Number of bidders to be pre-qualified &pre-qualification criteria: The PPP Guidelines based on the Governmental policy of maintaining a fine balance between competition and encouraging serious bidders suggests that five bidders be selected for securing high quality bids. (This is also as per international best practice norms). In case the short listing is to be done for 2 or 3 projects simultaneously, the number of short listed bidders could be increased to 7 - 10. A balance regarding eligibility criteria needs to be drawn so that there are a reasonable number of suitable bidders in the zone of consideration for this stage. Hence technical and financial capacities and criteria should be formulated keeping this in mind.

Evaluation criteria at RFQ stage, eligibility of experience and technical evaluation: The technical capacity of the applicant should have acquired capacity in building infrastructure projects of the type required and an experience of 5 years preceding the application is considered. As regards financial capacity, the Applicant should have a minimum net worth equivalent to 25% or more of the estimated capital cost of the project but should not be less than 15% incase the project has an estimated cost of US $ 200 Million or more. As regards eligibility of experience the members of the consortium who clam experience or net worth in the RFQ must hold at least 26% of the consortium's equity. Under technical evaluation the basic approach of the Government is to set the technical parameters leaving sufficient flexibility for bidders to design and engineer the project in a manner that conforms to pre-determined standards and specifications, including service outputs. A feasibility report for assistance of the bidders is also provided but it is not binding on the Government.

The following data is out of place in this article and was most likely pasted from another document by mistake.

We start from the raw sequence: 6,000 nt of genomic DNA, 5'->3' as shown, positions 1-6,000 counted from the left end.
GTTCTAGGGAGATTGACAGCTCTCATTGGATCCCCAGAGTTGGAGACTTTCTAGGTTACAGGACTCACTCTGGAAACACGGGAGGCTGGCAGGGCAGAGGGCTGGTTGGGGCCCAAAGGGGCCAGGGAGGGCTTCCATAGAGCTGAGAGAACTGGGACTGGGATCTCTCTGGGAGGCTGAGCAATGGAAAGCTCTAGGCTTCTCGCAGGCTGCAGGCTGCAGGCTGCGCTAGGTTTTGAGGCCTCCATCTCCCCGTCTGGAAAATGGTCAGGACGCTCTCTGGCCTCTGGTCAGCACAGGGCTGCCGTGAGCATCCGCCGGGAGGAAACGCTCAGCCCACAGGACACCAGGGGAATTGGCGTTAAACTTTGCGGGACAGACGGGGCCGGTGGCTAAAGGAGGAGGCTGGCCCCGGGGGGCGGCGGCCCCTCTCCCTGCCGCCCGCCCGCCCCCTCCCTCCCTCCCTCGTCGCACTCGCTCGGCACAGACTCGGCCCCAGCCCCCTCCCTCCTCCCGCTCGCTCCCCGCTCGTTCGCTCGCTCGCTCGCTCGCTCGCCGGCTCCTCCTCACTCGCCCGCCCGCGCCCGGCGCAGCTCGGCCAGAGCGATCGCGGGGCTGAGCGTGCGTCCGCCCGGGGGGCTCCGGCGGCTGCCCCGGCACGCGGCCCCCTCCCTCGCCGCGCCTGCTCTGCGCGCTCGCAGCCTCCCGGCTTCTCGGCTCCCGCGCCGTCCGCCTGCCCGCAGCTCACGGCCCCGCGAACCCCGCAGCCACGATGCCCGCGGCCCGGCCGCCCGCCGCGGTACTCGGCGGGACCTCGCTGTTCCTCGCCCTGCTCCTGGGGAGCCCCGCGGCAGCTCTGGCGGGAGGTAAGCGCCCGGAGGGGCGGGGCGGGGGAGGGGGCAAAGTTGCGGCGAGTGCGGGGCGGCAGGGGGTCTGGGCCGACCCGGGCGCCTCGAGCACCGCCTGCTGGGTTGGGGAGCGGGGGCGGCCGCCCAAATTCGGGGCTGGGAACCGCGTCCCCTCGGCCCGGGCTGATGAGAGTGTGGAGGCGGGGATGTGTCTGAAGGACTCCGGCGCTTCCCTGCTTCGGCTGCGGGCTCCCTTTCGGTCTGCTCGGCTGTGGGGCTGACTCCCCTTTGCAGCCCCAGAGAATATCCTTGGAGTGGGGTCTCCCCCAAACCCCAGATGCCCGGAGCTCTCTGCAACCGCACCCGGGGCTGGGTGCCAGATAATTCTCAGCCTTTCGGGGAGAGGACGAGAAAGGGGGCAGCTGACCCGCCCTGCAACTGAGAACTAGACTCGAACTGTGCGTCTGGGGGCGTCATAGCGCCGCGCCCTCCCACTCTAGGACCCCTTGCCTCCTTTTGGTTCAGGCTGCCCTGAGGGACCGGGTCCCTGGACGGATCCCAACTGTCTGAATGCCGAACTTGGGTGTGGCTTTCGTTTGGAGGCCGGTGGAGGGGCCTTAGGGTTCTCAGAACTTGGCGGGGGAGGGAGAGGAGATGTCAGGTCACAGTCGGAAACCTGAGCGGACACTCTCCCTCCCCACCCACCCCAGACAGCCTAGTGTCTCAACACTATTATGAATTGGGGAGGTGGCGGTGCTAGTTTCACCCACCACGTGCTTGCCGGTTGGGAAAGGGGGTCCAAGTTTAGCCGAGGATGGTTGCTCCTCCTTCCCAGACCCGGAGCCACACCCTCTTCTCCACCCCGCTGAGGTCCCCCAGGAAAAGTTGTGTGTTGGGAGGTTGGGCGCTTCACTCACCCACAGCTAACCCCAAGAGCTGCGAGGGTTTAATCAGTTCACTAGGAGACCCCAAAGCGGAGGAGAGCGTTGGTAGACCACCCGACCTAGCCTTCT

Request for Proposal (RFP) stage: This stage is normally restricted to financial offers only which constitute the sole criteria for selection of the bidder and such document should be simple and transparent. The detailed terms of the project that form an integral part of the bid documents are specified in the concession agreement (or in the case of power plants in the power purchase agreement). The Government has developed model RFQ & RFP forms on the principles outlined above5.

IV. Conclusion:

India's public procurement policy seeks to ensure transparency, equality and fairness and that public funds are not squandered or misused. The policy also addresses the issue of corruption and fraudulent practices. A gradual shift towards e-procurement has commenced and it is expected that a policy on the same would be adopted soon.


1. 1975 (1) SCC page 70

2. (1990) 2 SCC 488

3. (1991) 3 SCC 273

4. (1999) 1 SCC 492

5. These model forms can be viewed at: ;

The content of this article is intended to provide a general guide to the subject matter. Specialist advice should be sought about your specific circumstances.